Bob Dylan has had complicated relationships with other artists, but one of his most puzzling is with the members of Kiss. Dylan and Kiss couldn't be more different. However, the "Blowin' in the Wind" singer hated the rock band, their music, and even their fans one minute and loved them the next. Here's the full story.
Bob Dylan said Kiss fans were going to hell
In his memoir, Kiss bassist, Gene Simmons, wrote that a lot of misinformation about the rock band started spreading throughout the Bible Belt states in the U.S. (per Grunge). Many people thought the band were devil worshippers and that the name Kiss stood for Knights in Satan's Service.
In 1979, Bob Dylan didn't need to hear the rumors to believe Kiss was satanists. He formed that opinion all on his own once he became a born-again Christian. His new religiousness started featuring in his songs, and he saw Kiss as the enemy who would pollute the world with satanistic music. He saw them as a threat to rock 'n' roll.
Dylan's conversion was ignited when a fan threw a cross on stage. The singer-songwriter put it in his pocket. Following his next performance, he returned to his hotel room, where he claimed to have seen a vision of Christ.
"There was a presence in the room that couldn't have been anybody but Jesus," Dylan later shared about his spiritual epiphany in the late 1970s. "Jesus put his hand on me. It was a physical thing. I felt it. I felt it all over me. I felt my whole body tremble. The glory of the Lord knocked me down and picked me up."
Dylan started adding Bible references to some of his famous songs on that tour. Fans were perplexed by his new attitude change and weren't afraid to voice their agitation.
During his show at Tempe, Arizona, on November 29th, 1979, Dylan argued with an audience member who demanded "rock 'n' roll!" Dylan angrily responded: "If you want rock 'n' roll, you go down and rock 'n' roll. You can go and see Kiss, and you can rock 'n' roll all the way down to the pit!"
The ironic thing about Dylan's comment about Kiss and their fans is that the rock band actually inspired him years before his religious conversion.
Kiss inspired Bob Dylan to paint his face during Rolling Thunder Revue
Four years before his conversion to Christianity, Dylan embarked on his Rolling Thunder Revue, a tour that was characterized as a circus-like rock show. The tour was designed so Dylan could perform in smaller cities, but it is most famous because of Dylan's choice of looks.
On the tour, Dylan entered the stage in shocking white face paint and a broad-rimmed hat topped with flowers. In Martin Scorsese's 2019 Netflix documentary, Rolling Thunder Revue: A Bob Dylan Story by Martin Scorsese, Dylan touched on the face paint: "When somebody's wearing a mask, he's gonna tell you the truth. When he's not wearing a mask, it's highly unlikely."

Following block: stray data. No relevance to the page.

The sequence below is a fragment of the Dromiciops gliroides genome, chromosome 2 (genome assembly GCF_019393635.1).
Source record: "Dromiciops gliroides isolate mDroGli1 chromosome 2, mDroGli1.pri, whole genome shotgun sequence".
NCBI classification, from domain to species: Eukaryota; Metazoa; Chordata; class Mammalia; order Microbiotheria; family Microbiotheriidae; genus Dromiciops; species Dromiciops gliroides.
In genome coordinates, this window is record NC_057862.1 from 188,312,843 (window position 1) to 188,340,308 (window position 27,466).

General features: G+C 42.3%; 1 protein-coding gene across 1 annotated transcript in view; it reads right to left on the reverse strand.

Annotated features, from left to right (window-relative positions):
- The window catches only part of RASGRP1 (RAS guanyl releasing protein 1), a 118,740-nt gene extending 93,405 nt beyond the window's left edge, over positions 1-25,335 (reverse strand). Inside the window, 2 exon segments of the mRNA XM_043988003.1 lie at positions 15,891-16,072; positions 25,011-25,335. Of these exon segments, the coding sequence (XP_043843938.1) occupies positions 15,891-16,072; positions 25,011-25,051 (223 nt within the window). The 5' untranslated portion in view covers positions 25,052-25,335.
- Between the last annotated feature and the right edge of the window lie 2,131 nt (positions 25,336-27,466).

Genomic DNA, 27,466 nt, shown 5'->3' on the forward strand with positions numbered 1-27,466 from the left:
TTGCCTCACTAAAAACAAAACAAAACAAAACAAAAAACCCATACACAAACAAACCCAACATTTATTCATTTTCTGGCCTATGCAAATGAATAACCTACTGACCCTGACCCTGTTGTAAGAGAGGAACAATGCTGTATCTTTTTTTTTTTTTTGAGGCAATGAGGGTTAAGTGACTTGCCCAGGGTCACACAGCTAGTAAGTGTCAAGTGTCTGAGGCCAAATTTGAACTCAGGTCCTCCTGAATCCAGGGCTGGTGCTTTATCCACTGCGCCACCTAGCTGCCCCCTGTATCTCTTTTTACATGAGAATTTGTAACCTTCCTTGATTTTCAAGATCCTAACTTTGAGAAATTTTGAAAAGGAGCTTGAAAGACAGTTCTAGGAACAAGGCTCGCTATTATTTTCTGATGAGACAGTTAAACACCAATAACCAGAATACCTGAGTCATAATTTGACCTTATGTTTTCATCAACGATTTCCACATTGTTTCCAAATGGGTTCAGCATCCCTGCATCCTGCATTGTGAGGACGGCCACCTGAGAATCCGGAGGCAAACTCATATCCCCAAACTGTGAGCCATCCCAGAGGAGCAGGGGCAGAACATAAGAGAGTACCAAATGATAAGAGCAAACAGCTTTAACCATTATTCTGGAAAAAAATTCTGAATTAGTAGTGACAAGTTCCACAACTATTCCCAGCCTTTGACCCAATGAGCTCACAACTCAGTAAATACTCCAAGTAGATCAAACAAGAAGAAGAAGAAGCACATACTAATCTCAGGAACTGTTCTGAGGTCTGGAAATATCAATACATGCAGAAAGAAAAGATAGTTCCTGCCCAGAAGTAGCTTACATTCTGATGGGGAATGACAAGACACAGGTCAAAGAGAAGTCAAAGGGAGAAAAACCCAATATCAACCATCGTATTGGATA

Dylan also claimed he'd been inspired to wear the face paint after seeing Kiss perform in Queens, New York City when they were playing small venues. However, according to Ultimate Classic Rock, Kiss hadn't played a show in Queens since 1973. So, Dylan couldn't have seen the band perform.
Still, Dylan likely knew about the band in 1975. It was hard not to with their innovative performances and equally innovative on-stage outfits. In September 1975, a month before rehearsals for the Rolling Thunder Revue began, Kiss released their first live album, Alive!, which hit No. 9 on the Billboard 200 months later.
Dylan and Kiss later collaborated
Years after Dylan called Kiss fans satanists, he collaborated with Simmons. They wrote a song called "Waiting for the Morning Light."
"Everybody buys lottery tickets. What are their chances of winning? Not much. So what? There is a chance you can win, and I'm like that," Simmons said on Pulse of Radio (via The Statesman). "So I called his manager: 'Can I speak with Bob?' 'What do you wanna talk to him about?' 'I … I wanna write a song with Bob.'
"And all of a sudden, within two days, an unmarked van shows up at my house and Bob gets out with an acoustic guitar in his hand, and tells his driver, 'I'll see you at the end of the day,' comes up and we start strumming. I mean it was just like that."
So, clearly, Dylan's comments didn't affect Simmons. It's unclear what the rest of Kiss thinks about the singer-songwriter, though. However, everyone has to remember that Dylan has always been contradictory and tends to exaggerate and fabricate stories. That's been evident in Dylan's relationship with Kiss from day one.
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